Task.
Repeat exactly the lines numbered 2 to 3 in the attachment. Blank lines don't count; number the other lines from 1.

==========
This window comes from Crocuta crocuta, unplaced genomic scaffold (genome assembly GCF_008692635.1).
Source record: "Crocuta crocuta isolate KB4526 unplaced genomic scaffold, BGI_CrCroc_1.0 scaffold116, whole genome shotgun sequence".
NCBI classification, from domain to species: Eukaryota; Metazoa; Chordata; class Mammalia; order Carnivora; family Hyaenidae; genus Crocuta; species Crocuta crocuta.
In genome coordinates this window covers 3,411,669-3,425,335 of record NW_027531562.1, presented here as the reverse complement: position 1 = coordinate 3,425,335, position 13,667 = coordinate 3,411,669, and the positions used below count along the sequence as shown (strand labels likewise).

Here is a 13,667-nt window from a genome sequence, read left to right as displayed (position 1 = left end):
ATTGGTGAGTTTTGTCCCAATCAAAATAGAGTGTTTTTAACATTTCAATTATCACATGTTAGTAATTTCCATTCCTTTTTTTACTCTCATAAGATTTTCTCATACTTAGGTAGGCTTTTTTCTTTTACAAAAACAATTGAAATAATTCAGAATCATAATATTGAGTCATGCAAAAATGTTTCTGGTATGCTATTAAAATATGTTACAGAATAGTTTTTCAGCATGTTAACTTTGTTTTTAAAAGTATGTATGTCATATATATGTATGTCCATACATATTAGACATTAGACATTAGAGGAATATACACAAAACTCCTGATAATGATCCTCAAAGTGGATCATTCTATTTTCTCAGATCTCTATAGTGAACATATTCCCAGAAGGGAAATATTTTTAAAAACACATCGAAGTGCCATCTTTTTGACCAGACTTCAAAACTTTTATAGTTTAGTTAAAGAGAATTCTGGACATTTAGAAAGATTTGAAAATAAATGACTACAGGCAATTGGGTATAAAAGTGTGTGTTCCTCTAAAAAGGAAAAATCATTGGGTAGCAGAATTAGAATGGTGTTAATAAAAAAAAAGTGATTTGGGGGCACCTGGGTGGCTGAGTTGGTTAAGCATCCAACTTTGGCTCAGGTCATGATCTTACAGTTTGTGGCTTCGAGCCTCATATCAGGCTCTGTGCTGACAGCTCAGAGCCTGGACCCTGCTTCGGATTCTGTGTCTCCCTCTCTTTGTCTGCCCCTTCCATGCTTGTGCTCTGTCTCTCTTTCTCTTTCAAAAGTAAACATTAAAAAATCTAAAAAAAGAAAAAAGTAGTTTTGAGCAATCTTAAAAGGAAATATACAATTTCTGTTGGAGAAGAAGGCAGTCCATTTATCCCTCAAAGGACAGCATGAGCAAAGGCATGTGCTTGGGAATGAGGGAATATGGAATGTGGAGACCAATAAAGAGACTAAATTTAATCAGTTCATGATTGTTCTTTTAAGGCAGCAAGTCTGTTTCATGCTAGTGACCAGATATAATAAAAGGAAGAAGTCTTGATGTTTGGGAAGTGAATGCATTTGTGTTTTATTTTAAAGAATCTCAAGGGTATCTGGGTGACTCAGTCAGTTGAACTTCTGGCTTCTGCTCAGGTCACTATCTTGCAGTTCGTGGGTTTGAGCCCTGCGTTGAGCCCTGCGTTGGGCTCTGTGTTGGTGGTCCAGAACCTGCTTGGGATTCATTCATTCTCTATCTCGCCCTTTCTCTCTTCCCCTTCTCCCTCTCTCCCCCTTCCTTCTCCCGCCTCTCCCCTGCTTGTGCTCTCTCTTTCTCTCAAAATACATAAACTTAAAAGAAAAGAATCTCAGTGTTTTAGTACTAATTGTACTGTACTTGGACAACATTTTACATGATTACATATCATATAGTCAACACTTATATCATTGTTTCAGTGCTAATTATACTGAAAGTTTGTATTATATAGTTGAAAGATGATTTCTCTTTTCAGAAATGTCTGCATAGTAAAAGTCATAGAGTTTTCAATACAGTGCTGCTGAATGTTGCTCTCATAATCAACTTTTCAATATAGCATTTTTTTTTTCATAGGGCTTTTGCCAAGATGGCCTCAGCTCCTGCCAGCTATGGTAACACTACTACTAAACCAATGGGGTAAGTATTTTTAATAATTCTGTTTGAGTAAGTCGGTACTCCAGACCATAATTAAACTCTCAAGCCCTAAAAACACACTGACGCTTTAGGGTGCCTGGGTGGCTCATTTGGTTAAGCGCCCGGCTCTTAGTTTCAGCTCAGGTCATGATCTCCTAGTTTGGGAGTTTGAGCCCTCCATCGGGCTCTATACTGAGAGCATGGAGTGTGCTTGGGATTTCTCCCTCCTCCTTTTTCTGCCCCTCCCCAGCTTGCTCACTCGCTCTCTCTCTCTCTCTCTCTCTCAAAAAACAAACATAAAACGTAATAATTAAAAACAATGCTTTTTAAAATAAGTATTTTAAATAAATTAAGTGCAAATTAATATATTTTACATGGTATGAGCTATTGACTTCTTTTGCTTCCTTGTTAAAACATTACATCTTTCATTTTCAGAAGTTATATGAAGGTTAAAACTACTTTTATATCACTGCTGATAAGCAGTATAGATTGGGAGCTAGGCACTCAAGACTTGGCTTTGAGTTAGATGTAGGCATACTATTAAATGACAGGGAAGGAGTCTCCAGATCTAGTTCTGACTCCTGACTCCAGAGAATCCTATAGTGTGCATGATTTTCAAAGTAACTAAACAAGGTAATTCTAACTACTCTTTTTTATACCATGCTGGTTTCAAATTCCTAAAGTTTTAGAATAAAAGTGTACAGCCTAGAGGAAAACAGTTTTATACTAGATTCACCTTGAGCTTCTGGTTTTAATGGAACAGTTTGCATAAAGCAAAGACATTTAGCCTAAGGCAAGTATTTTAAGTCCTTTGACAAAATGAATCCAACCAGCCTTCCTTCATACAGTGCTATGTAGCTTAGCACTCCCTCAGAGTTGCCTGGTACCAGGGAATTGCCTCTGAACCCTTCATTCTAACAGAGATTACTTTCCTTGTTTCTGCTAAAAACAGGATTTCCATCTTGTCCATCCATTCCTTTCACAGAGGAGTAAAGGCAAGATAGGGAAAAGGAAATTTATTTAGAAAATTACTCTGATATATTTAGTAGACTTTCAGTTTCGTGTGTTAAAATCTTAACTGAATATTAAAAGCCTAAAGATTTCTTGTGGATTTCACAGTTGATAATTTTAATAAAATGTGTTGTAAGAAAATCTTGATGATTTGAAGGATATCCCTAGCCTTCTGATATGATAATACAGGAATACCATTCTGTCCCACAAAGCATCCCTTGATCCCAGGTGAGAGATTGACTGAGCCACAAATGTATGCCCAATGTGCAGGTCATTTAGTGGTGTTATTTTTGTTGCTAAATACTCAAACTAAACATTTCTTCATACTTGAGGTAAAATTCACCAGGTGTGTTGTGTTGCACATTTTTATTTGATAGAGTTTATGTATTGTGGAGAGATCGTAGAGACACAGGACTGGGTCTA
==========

Source record: "Crocuta crocuta isolate KB4526 unplaced genomic scaffold, BGI_CrCroc_1.0 scaffold116, whole genome shotgun sequence".
NCBI classification, from domain to species: Eukaryota; Metazoa; Chordata; class Mammalia; order Carnivora; family Hyaenidae; genus Crocuta; species Crocuta crocuta.